Godfather I
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The Godfather

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With each film of the Godfather Trilogy there is an underlying theme to connect and weave the action together. For the first film this theme is the loss of innocence. When we first see Michael at his sister's wedding he is a war hero, an upstanding member of the American community. For all his life he was purposely kept out of the family's nefarious business. Of all his children Don Vito loved Michael a bit more than the others. Most of this was because in Michael he saw the fulfillment of the American dream. Rather than taking power and authority Michael was at the point in his life where he could earn such things in a respectable fashion, Senator Corleone or even President Corleone. Setting the opening scene at a wedding was sheer brilliance on the part of the director. For a film of this sweeping scope it was a concise way to introduce such a plethora of characters to the audience. It also introduces the juxtaposition of Michael with the rest of the family and more importantly, the 'other' family. There was also the character of Kay, the girlfriend of Michael. She provides a means for Michael to explain some of the aspects of the business to an outsider.

This is very much a film of contrasts. We see the differences between Mike and his siblings. Where Mike is very controlled and driven his oldest brother Sonny is volatile and explosive. Sonny is capable of only a reaction to a situation, his ability to plan and calculate the results is extremely limited much to the dismay of his father. Don Vito was bound by tradition to groom this eldest son as the heir to his empire but had much trepidation in doing so. Don Vito was trapped in this way. Sonny was too out of balance to be an effective Don, Fredo was not the sharpest one around and Mike was being reserved to bring legitimacy to the family name. Don Vito loves all of his sons but Michael has always been his favorite. As a war hero Mike destinquished himself during World War II and made poppa proud. Sonny had always been too hot headed reminding Vito of himself in his younger days as will be shown in the sequel. Frodo was loved by his father but there was more of a feeling of responsibility to take care of the slow brother than true fatherly love.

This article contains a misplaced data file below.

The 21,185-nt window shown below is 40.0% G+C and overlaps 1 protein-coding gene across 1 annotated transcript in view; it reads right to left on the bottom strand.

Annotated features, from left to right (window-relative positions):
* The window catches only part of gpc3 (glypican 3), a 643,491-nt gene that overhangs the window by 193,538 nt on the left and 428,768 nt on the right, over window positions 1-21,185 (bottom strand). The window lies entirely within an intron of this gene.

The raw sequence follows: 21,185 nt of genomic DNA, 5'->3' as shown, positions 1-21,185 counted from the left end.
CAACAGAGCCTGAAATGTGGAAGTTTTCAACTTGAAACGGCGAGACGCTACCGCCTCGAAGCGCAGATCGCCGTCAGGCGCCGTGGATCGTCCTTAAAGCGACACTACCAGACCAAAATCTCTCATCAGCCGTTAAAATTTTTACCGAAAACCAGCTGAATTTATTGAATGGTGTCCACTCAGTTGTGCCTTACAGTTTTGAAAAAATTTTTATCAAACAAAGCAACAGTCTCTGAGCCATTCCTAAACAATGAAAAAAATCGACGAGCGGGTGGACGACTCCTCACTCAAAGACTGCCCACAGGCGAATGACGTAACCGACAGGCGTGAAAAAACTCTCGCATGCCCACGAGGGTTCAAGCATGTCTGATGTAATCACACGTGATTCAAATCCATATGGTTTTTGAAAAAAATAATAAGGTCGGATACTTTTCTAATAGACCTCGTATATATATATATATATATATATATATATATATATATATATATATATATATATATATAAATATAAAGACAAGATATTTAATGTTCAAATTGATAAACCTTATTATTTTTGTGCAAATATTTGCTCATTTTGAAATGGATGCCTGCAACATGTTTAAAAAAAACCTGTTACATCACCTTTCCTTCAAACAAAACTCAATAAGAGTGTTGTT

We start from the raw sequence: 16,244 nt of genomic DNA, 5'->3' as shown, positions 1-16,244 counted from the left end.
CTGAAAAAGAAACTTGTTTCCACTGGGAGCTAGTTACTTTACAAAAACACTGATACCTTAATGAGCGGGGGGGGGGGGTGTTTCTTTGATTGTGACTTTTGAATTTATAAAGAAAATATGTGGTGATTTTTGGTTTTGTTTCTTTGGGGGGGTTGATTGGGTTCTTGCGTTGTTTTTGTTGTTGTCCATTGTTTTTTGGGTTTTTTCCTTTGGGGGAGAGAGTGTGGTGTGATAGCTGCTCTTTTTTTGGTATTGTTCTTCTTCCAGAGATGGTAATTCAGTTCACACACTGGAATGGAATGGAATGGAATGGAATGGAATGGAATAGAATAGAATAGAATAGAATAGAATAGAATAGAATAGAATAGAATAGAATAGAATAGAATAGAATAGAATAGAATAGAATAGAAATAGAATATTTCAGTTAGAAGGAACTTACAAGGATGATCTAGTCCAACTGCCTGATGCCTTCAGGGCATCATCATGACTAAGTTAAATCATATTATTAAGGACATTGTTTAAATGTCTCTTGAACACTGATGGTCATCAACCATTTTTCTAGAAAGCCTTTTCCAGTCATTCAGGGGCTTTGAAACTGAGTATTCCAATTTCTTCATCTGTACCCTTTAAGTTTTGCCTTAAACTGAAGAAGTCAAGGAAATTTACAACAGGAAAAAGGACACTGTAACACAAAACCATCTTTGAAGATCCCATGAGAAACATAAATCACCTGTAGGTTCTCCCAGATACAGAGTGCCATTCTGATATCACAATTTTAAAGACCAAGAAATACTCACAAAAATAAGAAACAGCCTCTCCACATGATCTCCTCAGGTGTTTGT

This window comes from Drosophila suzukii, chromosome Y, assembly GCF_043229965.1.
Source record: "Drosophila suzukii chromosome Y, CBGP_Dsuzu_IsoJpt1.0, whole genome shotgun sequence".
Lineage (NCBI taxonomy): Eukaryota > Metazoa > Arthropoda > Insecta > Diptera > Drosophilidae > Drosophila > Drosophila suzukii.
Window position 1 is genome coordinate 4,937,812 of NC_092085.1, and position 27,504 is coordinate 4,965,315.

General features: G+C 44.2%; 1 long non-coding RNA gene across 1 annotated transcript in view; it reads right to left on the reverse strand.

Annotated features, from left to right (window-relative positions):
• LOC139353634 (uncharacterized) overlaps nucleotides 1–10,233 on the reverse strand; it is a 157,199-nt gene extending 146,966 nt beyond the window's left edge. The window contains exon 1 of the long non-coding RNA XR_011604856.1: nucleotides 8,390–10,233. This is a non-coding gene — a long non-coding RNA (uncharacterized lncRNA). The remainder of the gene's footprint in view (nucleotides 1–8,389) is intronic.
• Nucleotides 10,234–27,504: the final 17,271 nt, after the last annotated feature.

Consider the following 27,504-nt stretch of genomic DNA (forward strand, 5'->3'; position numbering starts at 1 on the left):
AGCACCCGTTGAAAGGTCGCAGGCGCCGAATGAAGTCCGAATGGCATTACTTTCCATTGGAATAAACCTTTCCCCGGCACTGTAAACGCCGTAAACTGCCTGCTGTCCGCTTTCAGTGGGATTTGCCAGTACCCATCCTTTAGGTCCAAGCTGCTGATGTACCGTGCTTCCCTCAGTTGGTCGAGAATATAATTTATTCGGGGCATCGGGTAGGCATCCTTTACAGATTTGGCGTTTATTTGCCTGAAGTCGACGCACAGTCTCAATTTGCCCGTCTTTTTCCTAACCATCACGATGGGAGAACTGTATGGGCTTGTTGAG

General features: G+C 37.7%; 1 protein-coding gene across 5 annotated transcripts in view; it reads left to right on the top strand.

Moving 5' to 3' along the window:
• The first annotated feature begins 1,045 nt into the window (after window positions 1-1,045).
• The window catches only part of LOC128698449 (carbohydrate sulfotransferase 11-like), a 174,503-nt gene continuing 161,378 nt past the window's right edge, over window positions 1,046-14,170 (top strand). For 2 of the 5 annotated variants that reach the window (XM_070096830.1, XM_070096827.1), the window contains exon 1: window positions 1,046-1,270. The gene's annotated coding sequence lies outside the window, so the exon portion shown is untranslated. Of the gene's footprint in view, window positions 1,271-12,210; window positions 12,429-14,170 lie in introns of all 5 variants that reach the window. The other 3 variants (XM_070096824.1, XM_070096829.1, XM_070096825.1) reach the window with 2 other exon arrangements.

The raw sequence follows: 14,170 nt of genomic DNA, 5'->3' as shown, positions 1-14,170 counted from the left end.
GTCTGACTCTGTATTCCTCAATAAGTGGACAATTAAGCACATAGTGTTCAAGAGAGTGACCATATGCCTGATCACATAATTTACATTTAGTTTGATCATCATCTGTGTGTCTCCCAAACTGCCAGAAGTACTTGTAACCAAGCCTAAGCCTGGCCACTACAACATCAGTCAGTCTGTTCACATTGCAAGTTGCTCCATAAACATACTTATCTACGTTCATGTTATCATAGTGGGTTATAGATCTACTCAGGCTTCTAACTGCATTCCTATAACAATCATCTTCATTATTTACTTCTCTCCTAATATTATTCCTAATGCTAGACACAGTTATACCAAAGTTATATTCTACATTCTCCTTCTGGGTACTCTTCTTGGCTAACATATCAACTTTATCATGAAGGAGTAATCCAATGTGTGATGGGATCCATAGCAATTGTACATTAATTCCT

When a war breaks out between the Corleone family and one of its rivals Don Vito is shot and the code demands that revenge must be sought. Because of his nature the rival family would expect Sonny, they would know that Fredo was not up to it. The only way to extract the required vendetta would be Michael. No one would expect it. This is the pivotal moment in Michael's life. The exact second he crosses over to the dark side to relinquish his innocence. He takes this action not for greed or power but out of his unyielding love for his father. To see this powerful man that he looked up to all his life lying helpless in a hospital bed Michael could only think of killing the men responsible. Just seeing his father like that contributed to the loss of innocence. Most of us can identify with this, the time when we stop seeing our parents as indestructible and realize that they are mortal, and so are we.

After the hit Mike is forced to take refuge in Italy. During this time Sonny is easily bated to his own demise. When Mike returns he finds that he must take over control of his family and their business. This is the beginning of the end for any aspirations of legitimate endeavors. The words of Yoda to Young Luke come to mind: 'once down the dark side you go forever will it shape your destiny.' Michael is a calculating and effective Don. He is able to intuit the motives and reactions of others. As the film draws to a conclusion we see Michael at his father's desk, a sense of loss on his face. Mike had the perfect qualities for a Don. In the war he learned to command men in battle. He was usually able to step back from a volatile situation and almost dispassionately order the deaths that were necessary. He is not so much a cold blooded killer as he is the ultimate businessman. It just so happened that in his line of work sometimes people have to be eliminated. Michael knew the world was divided into those who are puppets and those pulling the strings. He was determined to be the puppeteer. After getting his standing with the senior level subordinates of his father by performing a hit Michael had the recognition of his men. Many were afraid that Sonny would he too easy to push into a war that the Corleone could not win. When Sonny was baited to his own murder Michael was undisputed in his leadership.

At the end of the film the baptism of Michael and Kay’s child is significant for many reasons. This is the entry of an individual into their faith. Here it was also the entry of Michael as the boss of bosses; in control of all the five families. There is the contrast of the shy returning war hero with the man sitting in his father’s old chair. Michael had always resisted joining the family business but now has to take and maintain the reigns. A new cycle begins as Kay leads men into the office and closes the door just as one of the men calls Michael ‘Don Corleone’. His father’s legacy is secure although not in the way most expected. As the first act in a three act play this film shows the powerful allure of power. Michael did not want to control the family but he was the only one capable of continuing the family legacy. Typical of such a construction for a story this one is the rise. This will be followed by the fall from grace and ultimately redemption.

Posted 09/15/08

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